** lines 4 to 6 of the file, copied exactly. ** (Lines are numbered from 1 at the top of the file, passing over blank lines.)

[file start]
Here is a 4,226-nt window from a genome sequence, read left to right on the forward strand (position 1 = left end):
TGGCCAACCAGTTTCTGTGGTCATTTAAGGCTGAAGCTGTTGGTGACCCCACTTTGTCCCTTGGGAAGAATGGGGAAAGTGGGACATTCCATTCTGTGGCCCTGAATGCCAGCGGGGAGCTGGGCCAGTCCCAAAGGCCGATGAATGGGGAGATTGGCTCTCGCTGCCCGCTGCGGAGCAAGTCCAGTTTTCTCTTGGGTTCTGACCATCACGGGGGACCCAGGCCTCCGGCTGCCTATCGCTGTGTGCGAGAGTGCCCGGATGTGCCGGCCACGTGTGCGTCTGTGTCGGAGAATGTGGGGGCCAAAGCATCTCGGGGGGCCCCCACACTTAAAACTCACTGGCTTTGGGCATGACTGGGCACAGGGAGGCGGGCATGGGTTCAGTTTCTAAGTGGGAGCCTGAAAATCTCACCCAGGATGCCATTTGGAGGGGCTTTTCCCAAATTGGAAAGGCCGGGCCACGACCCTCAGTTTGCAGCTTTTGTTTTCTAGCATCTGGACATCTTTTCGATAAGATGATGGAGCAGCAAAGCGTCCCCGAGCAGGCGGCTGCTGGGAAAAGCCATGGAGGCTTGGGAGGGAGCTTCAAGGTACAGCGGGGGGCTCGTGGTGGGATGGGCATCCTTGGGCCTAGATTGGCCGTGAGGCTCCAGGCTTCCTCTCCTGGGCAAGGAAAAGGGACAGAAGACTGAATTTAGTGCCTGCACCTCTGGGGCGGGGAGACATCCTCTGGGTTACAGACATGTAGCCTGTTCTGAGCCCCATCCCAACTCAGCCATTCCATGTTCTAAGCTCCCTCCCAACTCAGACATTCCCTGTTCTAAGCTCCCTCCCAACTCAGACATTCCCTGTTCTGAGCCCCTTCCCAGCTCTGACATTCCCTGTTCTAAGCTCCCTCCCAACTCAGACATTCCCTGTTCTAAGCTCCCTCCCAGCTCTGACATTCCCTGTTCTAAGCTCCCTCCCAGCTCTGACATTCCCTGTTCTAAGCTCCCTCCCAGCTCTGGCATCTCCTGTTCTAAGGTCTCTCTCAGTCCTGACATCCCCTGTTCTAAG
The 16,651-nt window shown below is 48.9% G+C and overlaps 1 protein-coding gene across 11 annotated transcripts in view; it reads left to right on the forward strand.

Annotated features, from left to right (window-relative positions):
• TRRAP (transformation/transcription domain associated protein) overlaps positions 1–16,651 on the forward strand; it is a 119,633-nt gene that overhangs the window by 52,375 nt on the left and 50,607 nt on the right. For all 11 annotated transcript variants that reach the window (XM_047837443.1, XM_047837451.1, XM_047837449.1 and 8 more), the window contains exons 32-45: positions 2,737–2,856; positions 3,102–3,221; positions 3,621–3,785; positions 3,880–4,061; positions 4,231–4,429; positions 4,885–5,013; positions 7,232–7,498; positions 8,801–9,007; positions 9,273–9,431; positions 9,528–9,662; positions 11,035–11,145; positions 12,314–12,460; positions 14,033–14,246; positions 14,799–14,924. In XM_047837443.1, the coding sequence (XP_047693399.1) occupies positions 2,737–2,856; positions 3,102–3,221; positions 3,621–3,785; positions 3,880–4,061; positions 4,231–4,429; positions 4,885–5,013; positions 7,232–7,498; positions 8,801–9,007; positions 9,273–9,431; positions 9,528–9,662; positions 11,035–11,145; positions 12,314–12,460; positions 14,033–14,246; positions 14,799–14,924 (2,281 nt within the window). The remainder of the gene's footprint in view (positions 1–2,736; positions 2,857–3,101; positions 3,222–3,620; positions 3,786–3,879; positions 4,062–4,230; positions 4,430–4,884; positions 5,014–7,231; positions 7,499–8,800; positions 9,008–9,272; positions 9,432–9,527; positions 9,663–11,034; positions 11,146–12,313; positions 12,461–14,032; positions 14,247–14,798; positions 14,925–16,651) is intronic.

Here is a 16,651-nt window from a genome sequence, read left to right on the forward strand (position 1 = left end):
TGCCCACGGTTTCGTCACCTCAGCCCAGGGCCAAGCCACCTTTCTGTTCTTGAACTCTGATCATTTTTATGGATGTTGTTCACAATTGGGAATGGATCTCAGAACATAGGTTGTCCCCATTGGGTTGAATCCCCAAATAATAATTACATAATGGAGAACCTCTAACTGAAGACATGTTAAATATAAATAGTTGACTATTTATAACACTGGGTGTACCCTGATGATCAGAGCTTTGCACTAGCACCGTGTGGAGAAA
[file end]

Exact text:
Annotated features, from left to right (window-relative positions):
• TRRAP (transformation/transcription domain associated protein) overlaps positions 1–16,651 on the forward strand; it is a 119,633-nt gene that overhangs the window by 52,375 nt on the left and 50,607 nt on the right. For all 11 annotated transcript variants that reach the window (XM_047837443.1, XM_047837451.1, XM_047837449.1 and 8 more), the window contains exons 32-45: positions 2,737–2,856; positions 3,102–3,221; positions 3,621–3,785; positions 3,880–4,061; positions 4,231–4,429; positions 4,885–5,013; positions 7,232–7,498; positions 8,801–9,007; positions 9,273–9,431; positions 9,528–9,662; positions 11,035–11,145; positions 12,314–12,460; positions 14,033–14,246; positions 14,799–14,924. In XM_047837443.1, the coding sequence (XP_047693399.1) occupies positions 2,737–2,856; positions 3,102–3,221; positions 3,621–3,785; positions 3,880–4,061; positions 4,231–4,429; positions 4,885–5,013; positions 7,232–7,498; positions 8,801–9,007; positions 9,273–9,431; positions 9,528–9,662; positions 11,035–11,145; positions 12,314–12,460; positions 14,033–14,246; positions 14,799–14,924 (2,281 nt within the window). The remainder of the gene's footprint in view (positions 1–2,736; positions 2,857–3,101; positions 3,222–3,620; positions 3,786–3,879; positions 4,062–4,230; positions 4,430–4,884; positions 5,014–7,231; positions 7,499–8,800; positions 9,008–9,272; positions 9,432–9,527; positions 9,663–11,034; positions 11,146–12,313; positions 12,461–14,032; positions 14,247–14,798; positions 14,925–16,651) is intronic.

Here is a 16,651-nt window from a genome sequence, read left to right on the forward strand (position 1 = left end):